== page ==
Health officials are investigating an outbreak of a stomach disease among people who visited a lamb petting event at a farm in Wales.


A spokeswoman for Public Health Wales said 12 cases of cryptosporidium had been confirmed among visitors to Erddig Hall farm, near Wrexham. A further four cases remain under investigation.

The disease causes bouts of diarrhoea which can last for several weeks, but the spokeswoman stressed the disease was not considered serious for the majority of people.

“Most cases will recover without treatment, however, a more serious illness may develop in the very young, the elderly, pregnant people or those with weakened immune systems,” the spokeswoman said.

Public Health Wales is now contacting health units in England to inform them of the outbreak and identify any cases that may be linked.

“We are encouraging people who have come into contact with livestock to take thorough hand hygiene precautions to limit the spread of diseases passed from animals to humans,” she added.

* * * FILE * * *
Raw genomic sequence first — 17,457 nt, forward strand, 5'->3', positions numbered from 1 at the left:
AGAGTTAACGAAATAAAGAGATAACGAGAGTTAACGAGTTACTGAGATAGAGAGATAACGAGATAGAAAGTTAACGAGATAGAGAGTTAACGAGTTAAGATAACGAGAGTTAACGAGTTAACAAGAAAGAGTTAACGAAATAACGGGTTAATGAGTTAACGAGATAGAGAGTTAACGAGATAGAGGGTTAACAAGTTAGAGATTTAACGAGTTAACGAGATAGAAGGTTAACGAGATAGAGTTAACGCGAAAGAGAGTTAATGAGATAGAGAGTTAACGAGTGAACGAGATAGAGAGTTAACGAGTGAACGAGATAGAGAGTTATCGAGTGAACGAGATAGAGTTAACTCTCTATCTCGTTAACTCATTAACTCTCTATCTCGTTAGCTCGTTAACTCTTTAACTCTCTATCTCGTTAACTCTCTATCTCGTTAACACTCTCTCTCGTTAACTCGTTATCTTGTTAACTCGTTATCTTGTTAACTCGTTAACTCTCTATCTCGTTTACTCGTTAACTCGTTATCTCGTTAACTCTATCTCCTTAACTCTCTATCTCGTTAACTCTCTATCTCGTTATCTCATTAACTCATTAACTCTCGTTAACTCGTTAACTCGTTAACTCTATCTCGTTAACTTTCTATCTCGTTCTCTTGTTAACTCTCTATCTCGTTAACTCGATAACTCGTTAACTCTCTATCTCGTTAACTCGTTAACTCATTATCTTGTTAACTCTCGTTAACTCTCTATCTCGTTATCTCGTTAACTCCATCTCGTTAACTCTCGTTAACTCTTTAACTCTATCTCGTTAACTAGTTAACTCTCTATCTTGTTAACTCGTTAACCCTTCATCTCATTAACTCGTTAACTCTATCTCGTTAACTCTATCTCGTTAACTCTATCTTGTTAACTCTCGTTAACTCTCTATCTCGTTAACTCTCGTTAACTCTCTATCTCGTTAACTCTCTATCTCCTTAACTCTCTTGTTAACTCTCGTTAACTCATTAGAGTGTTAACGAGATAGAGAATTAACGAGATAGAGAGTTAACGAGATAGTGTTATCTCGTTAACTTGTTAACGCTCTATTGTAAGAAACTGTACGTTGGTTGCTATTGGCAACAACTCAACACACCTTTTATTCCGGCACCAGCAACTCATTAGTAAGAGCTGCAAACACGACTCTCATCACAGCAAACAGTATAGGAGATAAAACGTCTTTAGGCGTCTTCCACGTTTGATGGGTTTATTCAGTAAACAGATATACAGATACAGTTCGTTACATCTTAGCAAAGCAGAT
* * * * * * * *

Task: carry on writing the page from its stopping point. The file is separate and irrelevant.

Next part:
An investigation into health and safety practices at the farm has been started by the Health and Safety Executive.

Public Health Wales has issued the following hygiene precautions checklist for people opening farms to visitors this spring and summer.

• Wash hands with soap and warm water immediately after touching animals or their fencing

• Avoid contact with animal bedding, litter and fencing

• Refrain from eating or drinking while touching animals

• Ensure children are closely supervised and that they wash their hands properly

• Avoid putting fingers in mouths or touching faces while petting animals

• Don’t allow children to put their faces close to animals

• Ensure everyone attending lambing events observe full hand hygiene procedures

• Take particular care if pregnant, avoiding contact with sheep, lambs and their droppings, especially during the lambing season.